The Tutor
Galatians 3:24, 25
Why the law was our schoolmaster to bring us to Christ, that we might be justified by faith.

The image of the Law as a tutor would apply directly to the condition of the Jews, to whom the Levitical system was given in their religious childhood in order to prepare them for the privileges of sonship which Christ was to confer. But what was true of them is more or less true of all of us. For the religious history of Israel is just an emphasized epitome of the religious history of the race. Through longer ages, by more obscure methods, in spite of more grievous lapses, God is educating mankind as he educated the Jews. Though in their case the process was hastened by the tropical heat of prophetic inspiration, and the results are portrayed in the clear light of a Scripture revelation, the method is still essentially the same. Law comes first and serves as the tutor till the gospel of Christ brings the liberty of manhood. Individually we pass through a similar education. The function of Law is here described. Law is a tutor.

I. THE TUTOR RESTRAINS AND CONTROLS HIS PUPIL, The tutor or poedagogos was not so much the teacher as the person to whom was entrusted the charge of the whole moral direction of the child. He had an almost absolute authority, such as English lads with the greater freedom allowed among us would resent as a galling yoke. A similar function pertained to the Jewish Law, and pertains to all law in so far as it comes into practical relations with our religious life. In particular note three characteristics common to the control of the tutor over his charge and the dominion of a religion of Law.

1. Rigid orders. The tutor would leave little to the discretion of his pupil, nor would he be likely to explain the reason for his mandates. So Law requires definite actions and affords little scope for the intelligent consideration of general principles and none for freedom of action upon them.

2. Compulsion. The tutor commands. He does not spare the rod. Law depends on threats and fear of punishment, or on hopes of reward, or at best on a stern sense of necessary obligation, and not on love and willing acquiescence.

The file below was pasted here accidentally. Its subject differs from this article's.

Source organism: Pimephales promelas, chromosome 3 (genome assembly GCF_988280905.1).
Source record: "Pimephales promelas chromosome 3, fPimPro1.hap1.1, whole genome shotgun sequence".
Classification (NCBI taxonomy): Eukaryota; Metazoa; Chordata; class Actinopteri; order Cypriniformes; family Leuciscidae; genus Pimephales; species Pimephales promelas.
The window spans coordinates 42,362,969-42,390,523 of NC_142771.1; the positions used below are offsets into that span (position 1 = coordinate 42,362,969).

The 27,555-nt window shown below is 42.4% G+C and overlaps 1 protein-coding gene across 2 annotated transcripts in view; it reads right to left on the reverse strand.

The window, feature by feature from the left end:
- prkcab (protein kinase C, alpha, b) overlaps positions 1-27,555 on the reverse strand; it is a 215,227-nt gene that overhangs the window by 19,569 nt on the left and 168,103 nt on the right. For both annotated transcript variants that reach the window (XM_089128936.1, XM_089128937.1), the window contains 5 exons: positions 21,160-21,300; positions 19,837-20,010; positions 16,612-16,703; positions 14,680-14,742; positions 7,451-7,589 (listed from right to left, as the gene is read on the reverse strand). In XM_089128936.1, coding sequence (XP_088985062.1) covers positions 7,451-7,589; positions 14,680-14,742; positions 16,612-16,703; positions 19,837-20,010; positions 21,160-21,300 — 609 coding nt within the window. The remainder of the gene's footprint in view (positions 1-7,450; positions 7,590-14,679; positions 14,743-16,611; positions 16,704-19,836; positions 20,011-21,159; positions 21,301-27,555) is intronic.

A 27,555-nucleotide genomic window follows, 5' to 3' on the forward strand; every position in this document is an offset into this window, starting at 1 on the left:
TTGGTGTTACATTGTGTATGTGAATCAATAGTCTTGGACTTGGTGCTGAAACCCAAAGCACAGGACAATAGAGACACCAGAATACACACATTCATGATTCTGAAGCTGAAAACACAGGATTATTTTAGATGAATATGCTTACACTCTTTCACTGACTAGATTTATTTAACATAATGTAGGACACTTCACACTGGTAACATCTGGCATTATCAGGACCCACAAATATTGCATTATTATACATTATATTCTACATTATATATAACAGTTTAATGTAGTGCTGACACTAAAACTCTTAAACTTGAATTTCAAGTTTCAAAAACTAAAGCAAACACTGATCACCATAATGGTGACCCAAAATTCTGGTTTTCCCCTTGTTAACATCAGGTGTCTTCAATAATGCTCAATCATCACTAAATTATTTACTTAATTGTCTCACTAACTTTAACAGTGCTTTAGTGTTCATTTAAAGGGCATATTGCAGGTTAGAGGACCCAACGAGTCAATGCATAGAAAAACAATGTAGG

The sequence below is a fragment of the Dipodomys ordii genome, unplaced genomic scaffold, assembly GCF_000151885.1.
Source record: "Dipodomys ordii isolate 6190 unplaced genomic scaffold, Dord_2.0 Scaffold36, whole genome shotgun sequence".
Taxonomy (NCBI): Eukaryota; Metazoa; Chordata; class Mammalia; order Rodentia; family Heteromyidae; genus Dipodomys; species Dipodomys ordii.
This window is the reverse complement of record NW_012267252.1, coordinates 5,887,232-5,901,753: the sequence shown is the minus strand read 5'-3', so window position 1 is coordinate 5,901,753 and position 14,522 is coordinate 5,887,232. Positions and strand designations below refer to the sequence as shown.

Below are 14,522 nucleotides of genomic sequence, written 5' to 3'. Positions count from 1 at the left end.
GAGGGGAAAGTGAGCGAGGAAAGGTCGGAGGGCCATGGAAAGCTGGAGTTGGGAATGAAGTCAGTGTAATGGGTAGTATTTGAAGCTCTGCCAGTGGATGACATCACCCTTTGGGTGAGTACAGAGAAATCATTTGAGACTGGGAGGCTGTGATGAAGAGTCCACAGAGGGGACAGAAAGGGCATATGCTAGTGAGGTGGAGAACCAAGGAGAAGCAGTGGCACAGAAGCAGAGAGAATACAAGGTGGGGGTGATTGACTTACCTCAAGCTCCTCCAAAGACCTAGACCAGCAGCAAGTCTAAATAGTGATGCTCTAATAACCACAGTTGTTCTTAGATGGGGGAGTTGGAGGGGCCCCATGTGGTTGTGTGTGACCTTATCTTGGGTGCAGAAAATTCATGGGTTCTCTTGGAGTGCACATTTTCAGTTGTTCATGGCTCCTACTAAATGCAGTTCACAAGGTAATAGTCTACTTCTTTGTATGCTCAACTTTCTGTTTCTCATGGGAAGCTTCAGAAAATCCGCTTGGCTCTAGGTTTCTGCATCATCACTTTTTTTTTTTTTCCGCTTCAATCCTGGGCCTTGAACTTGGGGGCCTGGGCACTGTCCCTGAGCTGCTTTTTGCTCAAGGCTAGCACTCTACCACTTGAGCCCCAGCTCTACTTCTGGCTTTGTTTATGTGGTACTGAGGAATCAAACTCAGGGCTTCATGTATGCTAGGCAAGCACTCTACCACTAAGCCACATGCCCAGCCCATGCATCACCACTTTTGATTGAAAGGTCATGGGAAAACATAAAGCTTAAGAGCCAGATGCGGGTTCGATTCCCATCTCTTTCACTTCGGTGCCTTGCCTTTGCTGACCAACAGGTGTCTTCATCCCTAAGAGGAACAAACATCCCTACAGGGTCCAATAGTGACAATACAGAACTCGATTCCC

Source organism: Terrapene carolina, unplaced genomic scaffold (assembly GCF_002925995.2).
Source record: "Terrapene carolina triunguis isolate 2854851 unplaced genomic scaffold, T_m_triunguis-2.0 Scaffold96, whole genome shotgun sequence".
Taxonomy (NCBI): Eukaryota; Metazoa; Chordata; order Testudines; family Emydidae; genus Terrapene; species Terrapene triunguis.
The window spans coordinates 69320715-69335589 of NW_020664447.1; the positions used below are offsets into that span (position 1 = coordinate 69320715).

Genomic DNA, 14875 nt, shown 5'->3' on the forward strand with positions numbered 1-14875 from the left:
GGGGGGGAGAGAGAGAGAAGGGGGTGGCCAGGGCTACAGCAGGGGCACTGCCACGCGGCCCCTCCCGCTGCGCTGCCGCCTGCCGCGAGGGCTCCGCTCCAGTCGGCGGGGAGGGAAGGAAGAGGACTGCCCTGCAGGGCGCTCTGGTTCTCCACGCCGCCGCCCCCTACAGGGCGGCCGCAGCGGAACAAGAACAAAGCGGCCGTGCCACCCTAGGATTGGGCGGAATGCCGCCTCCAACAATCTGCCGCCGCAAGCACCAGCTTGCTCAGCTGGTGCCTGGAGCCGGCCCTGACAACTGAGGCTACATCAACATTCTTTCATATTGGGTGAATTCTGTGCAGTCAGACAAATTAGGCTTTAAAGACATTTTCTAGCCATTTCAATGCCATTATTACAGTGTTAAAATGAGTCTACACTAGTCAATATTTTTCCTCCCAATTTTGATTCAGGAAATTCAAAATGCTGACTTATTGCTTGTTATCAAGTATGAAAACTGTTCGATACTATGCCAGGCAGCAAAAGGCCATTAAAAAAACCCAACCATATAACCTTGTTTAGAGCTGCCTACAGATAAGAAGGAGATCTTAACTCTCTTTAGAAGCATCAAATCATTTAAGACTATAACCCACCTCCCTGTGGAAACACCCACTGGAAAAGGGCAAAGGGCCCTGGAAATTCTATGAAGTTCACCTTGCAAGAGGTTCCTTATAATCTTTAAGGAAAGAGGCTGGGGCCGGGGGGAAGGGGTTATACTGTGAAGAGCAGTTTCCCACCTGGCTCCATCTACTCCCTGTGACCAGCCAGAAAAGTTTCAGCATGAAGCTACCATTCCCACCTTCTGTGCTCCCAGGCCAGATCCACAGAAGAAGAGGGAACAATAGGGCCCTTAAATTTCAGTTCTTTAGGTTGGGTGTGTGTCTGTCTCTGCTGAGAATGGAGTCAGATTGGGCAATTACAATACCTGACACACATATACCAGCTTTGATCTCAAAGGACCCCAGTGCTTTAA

3. Restraints. Probably the old tutor would check and repress rather than guide, encourage, and develop the natural disposition of his pupil Law says, "Thou shalt not," with more emphasis than "Thou shalt."

II. THE TUTOR IS SUITED TO THE PERIOD OF CHILDHOOD. Much that entered into the stern old system of discipline was as unfitted to youth as to manhood, and we are beginning to see the advantages of a freer kind of education. Nevertheless, certain restraints are essential to the condition of childhood, and the relaxing of them must be most disastrous. The duty of implicit obedience must be learnt before it is possible to understand the principles of abstract morality. Conscience must be educated by Law. In the infancy of the race the pure spirituality of Christianity could not be perceived, and a lower, narrower religion was all that came within the grasp of men. There is a law enclosed within the gospel, and those who are spiritually too backward to say, "The love of Christ constraineth me," are reminded that "whatsoever a man soweth that shall he also reap."

III. THE TUTOR PREPARES FOR THE TIME or MANHOOD. If he does his work welt he does not convert his pupil into a slave. By teaching the habit of obedience he prepares for a willing acquiescence in a higher will; by inculcating a certain course of action he lays the foundation for a character in harmony with it. This preparatory influence in education admits of wide application; e.g. the boy must first master the rules of arithmetic in order that he may subsequently comprehend the principles of mathematics, must take grammar as an introduction to philology, etc. Thus St. Paul gives no excuse for the Marcionite heresy, which rejects the Old Testament religion as a had thing. He not only allows it to be good in its way, but the only thing possible in its time and a direct preparation for the later and freer religion. There is a continuity in history, there is a continuity in God's providential control of history, and there is a continuity in the growing stream of grace that flows through history. Christianity stands on the foundation of Judaism. The Old Testament is useful in preparing us for Christ. Nevertheless, it must not be forgotten that part of this efficacy is negative. The very failure of the Law and its increasing irksomeness prepare for Christ by making us feel the need and enjoy the liberty of his grace.

IV. THE TUTOR IS DISMISSED WHEN THE TIME OF MANHOOD ARRIVES. The tutor who was useful to the child will be a hindrance to the grown man. The submission which was dutiful in childhood becomes servile in manhood. The yoke of the Law is not the less a nuisance to the Christian because it was a necessity for the Jew. There is great skill in the apostle's argument, for, while showing that he was no enemy to the Law but appreciated its utility, he pointed out that that very utility involved its being superseded. Its purpose was important, but preparatory, to prepare for the gospel. The blossom must fall that the fruit may develop. - W.F.A.

Parallel Verses
KJV: Wherefore the law was our schoolmaster to bring us unto Christ, that we might be justified by faith.

WEB: So that the law has become our tutor to bring us to Christ, that we might be justified by faith.

The Superiority of Christianity to Judaism
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